Specialist Osmia bees forage indiscriminately among hybridizing Balsamorhiza floral hosts

@article{Cane2011SpecialistOB,
  title={Specialist Osmia bees forage indiscriminately among hybridizing Balsamorhiza floral hosts},
  author={James H. Cane},
  journal={Oecologia},
  year={2011},
  volume={167},
  pages={107-116}
}
  • J. Cane
  • Published 6 April 2011
  • Biology, Medicine
  • Oecologia
Pollinators, even floral generalists (=polyleges), typically specialize during individual foraging bouts, infrequently switching between floral hosts. Such transient floral constancy restricts pollen flow, and thereby gene flow, to conspecific flowers in mixed plant communities. Where incipient flowering species meet, however, weak cross-fertility and often similar floral traits can yield mixed reproductive outcomes among pollinator-dependent species. In these cases, floral constancy by… Expand
Pollinator sharing and low pollen–ovule ratio diminish reproductive success in two sympatric species of Portulaca (Portulacaceae)
TLDR
Both plant species are self-compatible, but produce fewer fruits and seeds after self-pollination than after cross- pollination, which is likely due to diminished flow of conspecific pollen grains, as the pollen–ovule ratio was extraordinarily small. Expand
Pollen carryover between sequential foraging trips by a solitary bee: Implications for distant outcrossing
TLDR
Carryover should mitigate inbreeding depression in threatened plant populations, or conversely, sometimes contaminate seed crops, with relevance for spatially isolating foundation seed fields and coexistence of GMO and conventional crops. Expand
Breeding Biology and Bee Guild of Douglas' Dustymaiden, Chaenactis douglasii (Asteraceae, Helenieae)
TLDR
Through manual pollination experiments, C. douglasii was found to be only weakly self-fertile; 15% of flowers from geitonogamy and autogamy treatments yielded filled achenes, and freely visited flowers from a wild population produced 91% fertile achene, indicating that seed production was not pollinator limited. Expand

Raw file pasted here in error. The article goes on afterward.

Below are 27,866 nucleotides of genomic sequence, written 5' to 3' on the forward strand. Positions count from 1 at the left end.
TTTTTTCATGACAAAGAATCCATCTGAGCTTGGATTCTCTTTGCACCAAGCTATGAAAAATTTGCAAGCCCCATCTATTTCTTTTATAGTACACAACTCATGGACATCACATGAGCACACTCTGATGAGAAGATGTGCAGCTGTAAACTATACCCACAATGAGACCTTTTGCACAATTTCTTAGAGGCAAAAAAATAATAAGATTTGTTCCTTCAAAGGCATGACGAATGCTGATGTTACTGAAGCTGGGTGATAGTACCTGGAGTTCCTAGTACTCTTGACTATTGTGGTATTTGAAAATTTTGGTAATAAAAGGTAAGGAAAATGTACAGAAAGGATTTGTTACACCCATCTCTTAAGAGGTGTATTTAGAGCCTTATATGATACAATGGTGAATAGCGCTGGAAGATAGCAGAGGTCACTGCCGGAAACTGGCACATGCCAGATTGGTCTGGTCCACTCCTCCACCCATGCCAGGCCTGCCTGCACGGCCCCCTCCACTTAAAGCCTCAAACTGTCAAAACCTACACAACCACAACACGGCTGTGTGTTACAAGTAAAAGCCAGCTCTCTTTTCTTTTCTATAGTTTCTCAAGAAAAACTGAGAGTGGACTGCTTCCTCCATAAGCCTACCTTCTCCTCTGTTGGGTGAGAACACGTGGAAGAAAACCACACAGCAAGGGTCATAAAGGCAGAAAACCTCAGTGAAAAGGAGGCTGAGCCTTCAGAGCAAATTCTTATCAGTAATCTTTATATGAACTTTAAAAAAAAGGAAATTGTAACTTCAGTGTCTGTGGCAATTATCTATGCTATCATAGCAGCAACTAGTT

Solitary bees - Potential vectors for gene flow from cultivated to wild strawberries
TLDR
It is concluded that wild bees are important shared flower visitors of both F. vesca and F. ananassa and are potential vectors for gene flow between cultivated and wild strawberries. Expand
Bees learn preferences for plant species that offer only pollen as a reward
TLDR
Pollen foraging behavior must be considered when seeking to account for similarities and differences in flowers of different species, according to the preferences of foraging pollinators. Expand
A review and updated classification of pollen gathering behavior in bees (Hymenoptera, Apoidea)
TLDR
This classification sets the groundwork for further research on various topics, including behavioral plasticity in different species, comparisons between generalists and specialists, and the relative effectiveness of different pollen gathering behaviors. Expand
A brief review of monolecty in bees and benefits of a broadened definition
TLDR
It is suggested that the utility of monolecty in bees would improve if it was applied to those bees species that use a single genus (not species) of flowering host. Expand
Plant Guide: Arrowleaf balsamroot (Balsamorhiza sagittata [Pursh] Nutt.)
TLDR
A wide variety of wildlife utilizes arrowleaf balsamroot, including deer, elk, bighorn sheep and pronghorn, and the seeds are eaten by birds and rodents. Expand
Foraging Behavior, Taxonomy, and Morphology of Bees (Hymenoptera: Apoidea), with an Emphasis on Perdita (Hymenoptera: Andrenidae)
Perdita subgenus Heteroperdita Timberlake, a distinctive subgenus of 22 species from the southwestern United States and adjacent Mexico, all specialists on Tiquilia (Boraginaceae), is revised. NineExpand